Pocket, $7.99, ISBN 978-1-4165-6022-7
Contemporary Romance, 2008
Talk of the Town, Karen Hawkins’s foray into contemporary romance, is a spectacularly unoriginal effort that is nonetheless entertaining in many ways. Don’t play any drinking game to this book though – you’ll be as embarrassing to behold as those junkies and alcoholic on reality TV shows by the midway point of this story if you do.
Roxie Treymayne at 34 has recently divorced a cheating husband who has a thing for men in female lingerie. You know the story, I’m sure: Roxie was the perfect Southern lady, has no friends in the rich people community that she lived with her husband, et cetera. All that is missing is some female country singer singing about defiant housewives setting their husbands’ cars on fire in the background as Roxie colors her hair blonde, gets a tattoo, has her navel pierced, and obtains a new wardrobe of hoochie shorts and red high heels. Alas, her foray into being the new Beyoncé Knowles is cut short by news that her mother has recently had a heart attack. So off she goes back to Glory, the small town she has vowed never to return to years ago.
Naturally, we have the hot Sheriff waiting to welcome her with a rebound affair. Yes, Nick Sheppard was once the bad boy while she was the ice princess. How did you guess that these two had a thing back in high school until the usual teenage nonsense came in the way and tore them apart? Of course, Nick is now a respectable ex-cop.
Even the secondary characters are straight out of central casting. We have plenty of dotty old people with no sense of boundaries running wild, behaving like little kids unhindered by gravity or arthritis. We have matchmaking good guys and bad guys, the bad guys being people who are either born rich or holding mayoral positions. Women with fake big breasts are mocked and ridiculed because you have the right to have a pair of impressive kittens only if you are born with them. Even the identity of the villain in this story is predictable, although I find this villain more sympathetic than anything else, if only because, unlike the other characters in this story, he actually has some human side to his flaws.
So yes, Talk of the Town doesn’t reinvent the wheel as much as it is content to be another cog in the wheel that drives the industry forward. But for a considerable moment, this story is very entertaining. Plenty of banters abound, with some of the scenes here actually making me laugh out loud. The descriptions of Glory are excellent – the town comes off like this quaint place that I don’t mind visiting if it wasn’t a fictitious place. For the most part, the secondary characters don’t clutter the story too much. The only exception is Tundy, a ridiculous overly sassy creature who just has to cut in and talk over everyone – it is a good thing that she is quickly shoved to the background or she will drive me crazy. The old coots of the Murder Mystery Club are actually amusing as they drag a hapless Roxie along in their attempts to solve what seems to a blackmail case, and with Roxie involved, you can bet that Nick is going to be nearby as well.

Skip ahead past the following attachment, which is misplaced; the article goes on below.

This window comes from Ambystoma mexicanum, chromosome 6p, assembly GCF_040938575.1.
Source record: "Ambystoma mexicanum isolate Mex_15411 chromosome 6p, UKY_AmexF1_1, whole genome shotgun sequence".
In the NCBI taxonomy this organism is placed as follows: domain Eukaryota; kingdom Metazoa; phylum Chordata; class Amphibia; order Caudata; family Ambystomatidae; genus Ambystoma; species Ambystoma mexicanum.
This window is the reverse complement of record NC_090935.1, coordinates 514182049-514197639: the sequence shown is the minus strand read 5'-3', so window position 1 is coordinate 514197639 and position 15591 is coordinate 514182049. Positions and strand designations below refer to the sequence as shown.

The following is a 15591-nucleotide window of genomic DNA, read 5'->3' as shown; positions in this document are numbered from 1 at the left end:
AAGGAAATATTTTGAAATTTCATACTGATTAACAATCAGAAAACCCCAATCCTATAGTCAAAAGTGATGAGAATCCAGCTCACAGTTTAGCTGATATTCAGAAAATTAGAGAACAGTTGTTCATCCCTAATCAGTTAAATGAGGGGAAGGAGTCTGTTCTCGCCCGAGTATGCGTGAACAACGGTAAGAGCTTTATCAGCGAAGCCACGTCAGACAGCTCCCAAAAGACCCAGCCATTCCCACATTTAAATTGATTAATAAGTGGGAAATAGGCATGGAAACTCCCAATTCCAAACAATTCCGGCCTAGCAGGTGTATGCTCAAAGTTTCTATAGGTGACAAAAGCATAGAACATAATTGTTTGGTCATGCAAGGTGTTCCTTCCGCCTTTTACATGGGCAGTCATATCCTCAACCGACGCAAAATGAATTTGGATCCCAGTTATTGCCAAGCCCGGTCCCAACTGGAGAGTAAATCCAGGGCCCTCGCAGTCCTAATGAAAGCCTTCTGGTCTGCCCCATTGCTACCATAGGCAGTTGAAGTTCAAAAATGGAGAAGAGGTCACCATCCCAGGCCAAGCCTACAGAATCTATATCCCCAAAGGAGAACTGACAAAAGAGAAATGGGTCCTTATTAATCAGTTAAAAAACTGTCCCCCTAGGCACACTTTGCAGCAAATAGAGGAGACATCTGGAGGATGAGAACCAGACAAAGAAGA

Unfortunately, the romance is as dull as can be. Nick and Roxie do not have any good reason not to hook up by page 30. Ms Hawkins has Nick insisting that he is a changed man now and he doesn’t want to get involved with a woman that spells trouble, but this is a very contrived excuse for a conflict that is dragged over 300 pages. I feel relieved more than anything else when these two finally hit the sack very late in the story, because I’m pretty sure the plot has been stretched so thin by that point that something is going to have to snap soon. This is the biggest reason why I feel that this story has outlast its welcome as it moves past the 200th page – there is honestly no reason why Nick persists in turning down a hot piece like Roxie (seriously, what kind of man is he?). These two have been playing hot and cold games for so long by that point that I do not have much patience anymore. Put out or get out, as they would say back in those days.
Talk of the Town has many very funny and entertaining moments, and really, I won’t hesitate recommending this book to anyone who is looking for an uncomplicated pick-me-up read. Just don’t expect too much in terms of innovation or freshness to the proceedings, because you are not going to find any of that here.
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